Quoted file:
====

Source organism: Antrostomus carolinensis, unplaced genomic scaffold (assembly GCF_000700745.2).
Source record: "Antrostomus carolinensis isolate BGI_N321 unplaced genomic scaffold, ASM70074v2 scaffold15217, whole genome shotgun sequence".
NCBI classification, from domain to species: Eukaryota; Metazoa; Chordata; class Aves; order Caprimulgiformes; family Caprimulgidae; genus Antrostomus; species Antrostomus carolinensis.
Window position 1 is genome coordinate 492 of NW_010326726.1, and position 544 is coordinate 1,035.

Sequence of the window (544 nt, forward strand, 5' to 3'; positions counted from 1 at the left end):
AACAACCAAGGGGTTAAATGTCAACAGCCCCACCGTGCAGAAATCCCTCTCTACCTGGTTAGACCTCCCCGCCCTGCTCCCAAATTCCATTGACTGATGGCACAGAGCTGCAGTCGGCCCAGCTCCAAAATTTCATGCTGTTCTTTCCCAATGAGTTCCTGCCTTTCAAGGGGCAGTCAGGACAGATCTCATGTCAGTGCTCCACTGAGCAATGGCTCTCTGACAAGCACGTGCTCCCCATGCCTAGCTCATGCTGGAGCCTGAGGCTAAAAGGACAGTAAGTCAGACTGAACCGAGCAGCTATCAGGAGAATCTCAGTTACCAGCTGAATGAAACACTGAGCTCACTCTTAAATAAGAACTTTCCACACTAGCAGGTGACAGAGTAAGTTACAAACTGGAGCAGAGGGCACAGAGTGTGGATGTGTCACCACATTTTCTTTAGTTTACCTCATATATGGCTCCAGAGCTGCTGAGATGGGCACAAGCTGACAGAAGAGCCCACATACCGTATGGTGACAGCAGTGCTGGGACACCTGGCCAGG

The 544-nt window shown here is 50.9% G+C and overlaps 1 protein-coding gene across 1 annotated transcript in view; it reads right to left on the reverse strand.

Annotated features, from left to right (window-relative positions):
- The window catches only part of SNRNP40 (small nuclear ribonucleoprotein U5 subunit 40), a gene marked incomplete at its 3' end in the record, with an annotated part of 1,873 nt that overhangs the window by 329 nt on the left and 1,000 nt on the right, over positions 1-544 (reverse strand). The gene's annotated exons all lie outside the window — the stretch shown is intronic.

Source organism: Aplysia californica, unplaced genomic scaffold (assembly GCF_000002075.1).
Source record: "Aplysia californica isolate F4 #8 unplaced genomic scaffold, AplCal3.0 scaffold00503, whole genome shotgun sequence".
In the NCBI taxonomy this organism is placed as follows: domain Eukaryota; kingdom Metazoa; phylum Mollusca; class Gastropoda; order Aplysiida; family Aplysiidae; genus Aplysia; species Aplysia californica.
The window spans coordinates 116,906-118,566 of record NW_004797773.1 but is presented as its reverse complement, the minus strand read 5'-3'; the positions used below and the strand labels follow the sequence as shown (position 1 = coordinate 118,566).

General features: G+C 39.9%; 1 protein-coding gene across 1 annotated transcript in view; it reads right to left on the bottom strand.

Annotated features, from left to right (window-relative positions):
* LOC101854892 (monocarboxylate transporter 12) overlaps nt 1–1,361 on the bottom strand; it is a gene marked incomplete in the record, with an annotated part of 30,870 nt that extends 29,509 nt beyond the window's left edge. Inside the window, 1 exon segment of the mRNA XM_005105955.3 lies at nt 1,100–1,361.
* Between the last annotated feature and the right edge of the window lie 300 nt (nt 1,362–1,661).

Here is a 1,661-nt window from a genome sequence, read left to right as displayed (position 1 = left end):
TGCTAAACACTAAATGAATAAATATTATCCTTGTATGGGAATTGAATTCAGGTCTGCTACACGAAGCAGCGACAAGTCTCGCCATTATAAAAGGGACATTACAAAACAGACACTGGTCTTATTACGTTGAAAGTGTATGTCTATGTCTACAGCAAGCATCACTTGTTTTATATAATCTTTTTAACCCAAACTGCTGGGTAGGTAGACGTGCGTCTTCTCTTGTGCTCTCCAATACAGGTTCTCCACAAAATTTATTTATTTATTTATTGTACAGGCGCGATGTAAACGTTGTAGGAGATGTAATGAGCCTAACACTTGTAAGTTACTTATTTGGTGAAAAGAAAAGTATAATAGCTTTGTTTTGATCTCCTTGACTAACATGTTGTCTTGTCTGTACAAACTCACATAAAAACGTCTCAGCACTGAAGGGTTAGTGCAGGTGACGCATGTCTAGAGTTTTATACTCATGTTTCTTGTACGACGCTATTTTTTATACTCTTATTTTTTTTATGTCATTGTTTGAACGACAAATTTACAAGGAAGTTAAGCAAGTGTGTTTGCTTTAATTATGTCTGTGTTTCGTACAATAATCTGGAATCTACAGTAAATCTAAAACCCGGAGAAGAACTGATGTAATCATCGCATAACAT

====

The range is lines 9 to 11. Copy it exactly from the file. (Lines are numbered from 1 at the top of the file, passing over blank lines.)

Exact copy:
- The window catches only part of SNRNP40 (small nuclear ribonucleoprotein U5 subunit 40), a gene marked incomplete at its 3' end in the record, with an annotated part of 1,873 nt that overhangs the window by 329 nt on the left and 1,000 nt on the right, over positions 1-544 (reverse strand). The gene's annotated exons all lie outside the window — the stretch shown is intronic.

Source organism: Aplysia californica, unplaced genomic scaffold (assembly GCF_000002075.1).
Source record: "Aplysia californica isolate F4 #8 unplaced genomic scaffold, AplCal3.0 scaffold00503, whole genome shotgun sequence".